The Crown company that operates the new Port Mann Bridge has admitted the crossing was not properly de-iced before slippery conditions contributed to dozens of crashes Thursday morning.
Roughly 25 accidents involving at least 40 vehicles have been reported, a catastrophe Mounties are blaming on a combination of black ice and extremely poor visibility brought on by the blanket of heavy fog that fell on Metro Vancouver early in the day.
Transportation Investment Corporation spokesman Max Logan told CTV News the contractor hired to monitor the Port Mann hadn’t doused the bridge with de-icing solution since 4 a.m. Wednesday.
“The amount that they put on they thought was sufficient for a 48 hour period, it obviously was not,” Logan said.
The service provider, Mainroad Contracting, also patrolled the billion-dollar toll bridge six times between 10 p.m. Wednesday and 5 a.m. Thursday, but saw no sign of ice danger.
“Ice did accumulate very rapidly between 5 and 6,” Logan said. “We have said to them that from now on application of that de-icing solution every 48 hours is not sufficient. It needs to happen more frequently, at least once a day when we have conditions like tonight and yesterday.”
Logan said sand is generally not used on roads in the Lower Mainland, but that salt could be laid in addition to the de-icing solution, which consists of a brine-saltwater mix.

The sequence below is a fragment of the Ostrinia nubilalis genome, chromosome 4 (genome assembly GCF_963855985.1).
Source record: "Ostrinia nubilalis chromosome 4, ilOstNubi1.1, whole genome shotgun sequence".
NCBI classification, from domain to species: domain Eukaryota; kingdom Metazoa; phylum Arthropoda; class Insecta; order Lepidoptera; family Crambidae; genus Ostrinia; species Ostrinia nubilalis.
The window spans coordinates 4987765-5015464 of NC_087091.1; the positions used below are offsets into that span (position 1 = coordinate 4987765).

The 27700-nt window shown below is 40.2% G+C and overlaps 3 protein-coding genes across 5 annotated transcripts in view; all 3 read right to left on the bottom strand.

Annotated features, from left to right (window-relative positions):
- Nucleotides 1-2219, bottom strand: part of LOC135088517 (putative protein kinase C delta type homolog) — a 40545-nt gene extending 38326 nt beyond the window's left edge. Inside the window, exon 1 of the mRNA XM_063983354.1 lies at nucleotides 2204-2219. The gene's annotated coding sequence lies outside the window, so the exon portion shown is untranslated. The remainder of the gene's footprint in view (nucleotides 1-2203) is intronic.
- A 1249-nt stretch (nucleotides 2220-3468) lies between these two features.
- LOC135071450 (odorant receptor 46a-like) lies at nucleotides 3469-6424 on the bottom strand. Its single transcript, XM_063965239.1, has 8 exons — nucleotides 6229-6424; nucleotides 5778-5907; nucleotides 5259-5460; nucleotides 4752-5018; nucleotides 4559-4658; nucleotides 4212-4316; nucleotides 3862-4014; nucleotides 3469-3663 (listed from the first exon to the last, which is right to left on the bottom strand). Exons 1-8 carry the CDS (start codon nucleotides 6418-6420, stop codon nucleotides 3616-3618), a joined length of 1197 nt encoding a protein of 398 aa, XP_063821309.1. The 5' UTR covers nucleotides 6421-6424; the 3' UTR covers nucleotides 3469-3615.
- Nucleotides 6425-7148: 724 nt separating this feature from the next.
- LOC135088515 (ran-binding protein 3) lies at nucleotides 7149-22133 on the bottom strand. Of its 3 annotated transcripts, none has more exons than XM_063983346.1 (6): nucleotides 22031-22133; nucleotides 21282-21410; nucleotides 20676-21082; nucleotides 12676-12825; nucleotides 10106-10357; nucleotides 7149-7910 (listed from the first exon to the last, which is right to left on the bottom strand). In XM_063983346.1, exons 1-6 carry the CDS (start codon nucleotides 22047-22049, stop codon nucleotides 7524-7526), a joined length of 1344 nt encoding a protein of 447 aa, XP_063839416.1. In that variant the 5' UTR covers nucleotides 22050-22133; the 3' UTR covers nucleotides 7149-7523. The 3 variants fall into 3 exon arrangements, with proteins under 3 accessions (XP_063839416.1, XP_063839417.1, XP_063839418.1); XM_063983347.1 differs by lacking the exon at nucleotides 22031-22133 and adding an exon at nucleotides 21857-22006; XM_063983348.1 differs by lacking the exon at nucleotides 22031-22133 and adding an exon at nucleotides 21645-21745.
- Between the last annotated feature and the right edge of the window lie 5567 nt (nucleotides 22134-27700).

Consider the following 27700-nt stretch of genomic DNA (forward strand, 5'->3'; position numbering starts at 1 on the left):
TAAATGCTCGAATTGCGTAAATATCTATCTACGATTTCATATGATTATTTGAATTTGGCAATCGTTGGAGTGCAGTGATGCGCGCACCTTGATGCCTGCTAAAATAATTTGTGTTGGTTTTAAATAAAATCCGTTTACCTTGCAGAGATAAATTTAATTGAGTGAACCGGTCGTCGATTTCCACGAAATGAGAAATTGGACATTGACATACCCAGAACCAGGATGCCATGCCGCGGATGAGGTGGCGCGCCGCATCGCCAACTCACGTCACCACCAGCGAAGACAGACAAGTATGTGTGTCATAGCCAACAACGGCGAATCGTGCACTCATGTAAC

Because the mayhem of Thursday morning did not force the closure of the bridge, Logan said toll refunds will not be issued.
Injuries have been reported, but the precise number has not been confirmed. RCMP Sgt. Peter Thiessen said the accidents on the bridge varied in severity.
“Some of [the vehicles] were significantly damaged, resulting in the injury to some of the occupants, and some of them were less severe and more of a fender-bender-type scenario,” Thiessen said.
Driver Lorri Lego said she was crossing the bridge with her daughter Samantha at around 5:40 a.m. Thursday when they got caught up in chaos.
Lego said when they were about halfway across she started to see a bunch of break lights through the fog. She tapped on her brakes, only to start sliding out of control on the ice.
“We slid for a good 30 feet anyway, stopped about 30 feet ahead of the big accident that was ahead of us,” Lego said. “It was horrendous, there were cars sliding everywhere.”
After stopping for a moment, she suddenly saw a pair of headlights coming towards her from behind.
“He came and hit the side of a truck and plowed into the back of my car.”
Lego said neither she nor her daughter were hurt, but the situation still left her frustrated.
“You know, we pay a toll, you expect that it’s in good repair. It’s brand new, it’s winter – winter happens in Canada – why am I paying for this to put my life in danger?”
The situation marks the second time in as many weeks that the new Port Mann has come under fire for apparent planning blunders.
On Dec. 19, falling ice unexpectedly plummeted onto cars as they crossed the bridge, denting hoods, cracking windshields and injuring two people.
The ice has resulted in roughly 250 damage claims to date, according to the Insurance Corporation of B.C., but the Transportation Investment Corporation has agreed to pay the deductibles of affected drivers.
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